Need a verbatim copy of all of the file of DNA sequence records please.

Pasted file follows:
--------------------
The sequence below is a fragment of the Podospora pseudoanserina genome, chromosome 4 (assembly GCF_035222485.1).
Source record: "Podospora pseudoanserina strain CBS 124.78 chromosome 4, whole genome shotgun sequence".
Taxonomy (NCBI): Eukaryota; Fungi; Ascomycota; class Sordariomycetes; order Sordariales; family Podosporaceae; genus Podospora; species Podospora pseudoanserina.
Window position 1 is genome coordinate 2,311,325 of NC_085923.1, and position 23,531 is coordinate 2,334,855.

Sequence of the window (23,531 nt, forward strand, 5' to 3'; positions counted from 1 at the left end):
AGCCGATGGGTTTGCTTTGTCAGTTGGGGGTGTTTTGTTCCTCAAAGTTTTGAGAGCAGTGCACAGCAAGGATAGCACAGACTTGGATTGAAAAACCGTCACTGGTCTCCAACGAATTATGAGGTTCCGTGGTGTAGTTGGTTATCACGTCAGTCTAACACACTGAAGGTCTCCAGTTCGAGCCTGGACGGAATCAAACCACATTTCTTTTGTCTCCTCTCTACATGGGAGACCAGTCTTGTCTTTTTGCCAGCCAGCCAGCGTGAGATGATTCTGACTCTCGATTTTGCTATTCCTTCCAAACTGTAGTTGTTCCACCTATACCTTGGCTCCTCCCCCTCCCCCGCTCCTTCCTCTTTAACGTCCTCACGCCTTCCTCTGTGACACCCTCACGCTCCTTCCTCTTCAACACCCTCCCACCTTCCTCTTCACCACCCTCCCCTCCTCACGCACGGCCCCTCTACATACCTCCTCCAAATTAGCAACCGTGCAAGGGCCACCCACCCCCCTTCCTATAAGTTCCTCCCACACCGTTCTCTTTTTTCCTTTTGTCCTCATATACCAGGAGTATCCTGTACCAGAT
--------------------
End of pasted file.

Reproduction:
The sequence below is a fragment of the Podospora pseudoanserina genome, chromosome 4 (assembly GCF_035222485.1).
Source record: "Podospora pseudoanserina strain CBS 124.78 chromosome 4, whole genome shotgun sequence".
Taxonomy (NCBI): Eukaryota; Fungi; Ascomycota; class Sordariomycetes; order Sordariales; family Podosporaceae; genus Podospora; species Podospora pseudoanserina.
Window position 1 is genome coordinate 2,311,325 of NC_085923.1, and position 23,531 is coordinate 2,334,855.

Sequence of the window (23,531 nt, forward strand, 5' to 3'; positions counted from 1 at the left end):
AGCCGATGGGTTTGCTTTGTCAGTTGGGGGTGTTTTGTTCCTCAAAGTTTTGAGAGCAGTGCACAGCAAGGATAGCACAGACTTGGATTGAAAAACCGTCACTGGTCTCCAACGAATTATGAGGTTCCGTGGTGTAGTTGGTTATCACGTCAGTCTAACACACTGAAGGTCTCCAGTTCGAGCCTGGACGGAATCAAACCACATTTCTTTTGTCTCCTCTCTACATGGGAGACCAGTCTTGTCTTTTTGCCAGCCAGCCAGCGTGAGATGATTCTGACTCTCGATTTTGCTATTCCTTCCAAACTGTAGTTGTTCCACCTATACCTTGGCTCCTCCCCCTCCCCCGCTCCTTCCTCTTTAACGTCCTCACGCCTTCCTCTGTGACACCCTCACGCTCCTTCCTCTTCAACACCCTCCCACCTTCCTCTTCACCACCCTCCCCTCCTCACGCACGGCCCCTCTACATACCTCCTCCAAATTAGCAACCGTGCAAGGGCCACCCACCCCCCTTCCTATAAGTTCCTCCCACACCGTTCTCTTTTTTCCTTTTGTCCTCATATACCAGGAGTATCCTGTACCAGAT